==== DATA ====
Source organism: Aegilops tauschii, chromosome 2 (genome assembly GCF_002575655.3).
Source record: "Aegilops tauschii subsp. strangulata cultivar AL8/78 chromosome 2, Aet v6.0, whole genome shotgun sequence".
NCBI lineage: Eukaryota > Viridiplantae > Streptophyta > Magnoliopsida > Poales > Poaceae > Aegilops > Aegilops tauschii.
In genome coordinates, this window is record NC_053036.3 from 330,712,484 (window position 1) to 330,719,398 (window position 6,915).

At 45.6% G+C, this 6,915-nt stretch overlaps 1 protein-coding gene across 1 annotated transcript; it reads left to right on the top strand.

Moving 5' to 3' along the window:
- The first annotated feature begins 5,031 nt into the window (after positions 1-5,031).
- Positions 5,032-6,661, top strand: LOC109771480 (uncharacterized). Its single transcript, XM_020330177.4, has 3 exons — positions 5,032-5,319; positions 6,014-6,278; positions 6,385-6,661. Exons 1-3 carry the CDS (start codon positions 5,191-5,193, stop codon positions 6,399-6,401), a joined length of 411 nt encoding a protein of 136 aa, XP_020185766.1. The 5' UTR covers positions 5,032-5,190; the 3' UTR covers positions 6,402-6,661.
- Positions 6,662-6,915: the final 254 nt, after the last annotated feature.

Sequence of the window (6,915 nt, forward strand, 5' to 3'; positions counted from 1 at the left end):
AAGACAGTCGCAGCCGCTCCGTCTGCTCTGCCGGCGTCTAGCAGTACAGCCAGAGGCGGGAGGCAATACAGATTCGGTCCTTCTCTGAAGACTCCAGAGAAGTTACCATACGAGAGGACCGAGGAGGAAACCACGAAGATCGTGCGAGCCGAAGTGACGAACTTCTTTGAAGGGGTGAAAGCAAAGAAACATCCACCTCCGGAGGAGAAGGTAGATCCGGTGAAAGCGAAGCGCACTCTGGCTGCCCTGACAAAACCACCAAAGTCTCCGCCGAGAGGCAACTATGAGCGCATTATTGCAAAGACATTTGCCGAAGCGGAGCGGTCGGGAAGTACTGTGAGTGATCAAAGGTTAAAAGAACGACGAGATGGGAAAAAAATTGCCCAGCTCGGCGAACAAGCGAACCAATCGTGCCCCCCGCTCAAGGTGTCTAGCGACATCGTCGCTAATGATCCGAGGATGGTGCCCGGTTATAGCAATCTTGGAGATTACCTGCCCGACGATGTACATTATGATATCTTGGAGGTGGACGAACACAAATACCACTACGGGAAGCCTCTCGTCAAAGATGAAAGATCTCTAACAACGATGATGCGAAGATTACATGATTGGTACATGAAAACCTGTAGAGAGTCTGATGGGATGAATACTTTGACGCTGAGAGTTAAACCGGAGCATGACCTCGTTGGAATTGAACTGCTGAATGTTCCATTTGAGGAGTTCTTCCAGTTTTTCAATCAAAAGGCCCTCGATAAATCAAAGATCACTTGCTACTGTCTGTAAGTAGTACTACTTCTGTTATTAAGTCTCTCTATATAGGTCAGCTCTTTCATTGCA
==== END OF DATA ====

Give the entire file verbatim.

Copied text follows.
Source organism: Aegilops tauschii, chromosome 2 (genome assembly GCF_002575655.3).
Source record: "Aegilops tauschii subsp. strangulata cultivar AL8/78 chromosome 2, Aet v6.0, whole genome shotgun sequence".
NCBI lineage: Eukaryota > Viridiplantae > Streptophyta > Magnoliopsida > Poales > Poaceae > Aegilops > Aegilops tauschii.
In genome coordinates, this window is record NC_053036.3 from 330,712,484 (window position 1) to 330,719,398 (window position 6,915).

At 45.6% G+C, this 6,915-nt stretch overlaps 1 protein-coding gene across 1 annotated transcript; it reads left to right on the top strand.

Moving 5' to 3' along the window:
- The first annotated feature begins 5,031 nt into the window (after positions 1-5,031).
- Positions 5,032-6,661, top strand: LOC109771480 (uncharacterized). Its single transcript, XM_020330177.4, has 3 exons — positions 5,032-5,319; positions 6,014-6,278; positions 6,385-6,661. Exons 1-3 carry the CDS (start codon positions 5,191-5,193, stop codon positions 6,399-6,401), a joined length of 411 nt encoding a protein of 136 aa, XP_020185766.1. The 5' UTR covers positions 5,032-5,190; the 3' UTR covers positions 6,402-6,661.
- Positions 6,662-6,915: the final 254 nt, after the last annotated feature.

Sequence of the window (6,915 nt, forward strand, 5' to 3'; positions counted from 1 at the left end):
AAGACAGTCGCAGCCGCTCCGTCTGCTCTGCCGGCGTCTAGCAGTACAGCCAGAGGCGGGAGGCAATACAGATTCGGTCCTTCTCTGAAGACTCCAGAGAAGTTACCATACGAGAGGACCGAGGAGGAAACCACGAAGATCGTGCGAGCCGAAGTGACGAACTTCTTTGAAGGGGTGAAAGCAAAGAAACATCCACCTCCGGAGGAGAAGGTAGATCCGGTGAAAGCGAAGCGCACTCTGGCTGCCCTGACAAAACCACCAAAGTCTCCGCCGAGAGGCAACTATGAGCGCATTATTGCAAAGACATTTGCCGAAGCGGAGCGGTCGGGAAGTACTGTGAGTGATCAAAGGTTAAAAGAACGACGAGATGGGAAAAAAATTGCCCAGCTCGGCGAACAAGCGAACCAATCGTGCCCCCCGCTCAAGGTGTCTAGCGACATCGTCGCTAATGATCCGAGGATGGTGCCCGGTTATAGCAATCTTGGAGATTACCTGCCCGACGATGTACATTATGATATCTTGGAGGTGGACGAACACAAATACCACTACGGGAAGCCTCTCGTCAAAGATGAAAGATCTCTAACAACGATGATGCGAAGATTACATGATTGGTACATGAAAACCTGTAGAGAGTCTGATGGGATGAATACTTTGACGCTGAGAGTTAAACCGGAGCATGACCTCGTTGGAATTGAACTGCTGAATGTTCCATTTGAGGAGTTCTTCCAGTTTTTCAATCAAAAGGCCCTCGATAAATCAAAGATCACTTGCTACTGTCTGTAAGTAGTACTACTTCTGTTATTAAGTCTCTCTATATAGGTCAGCTCTTTCATTGCA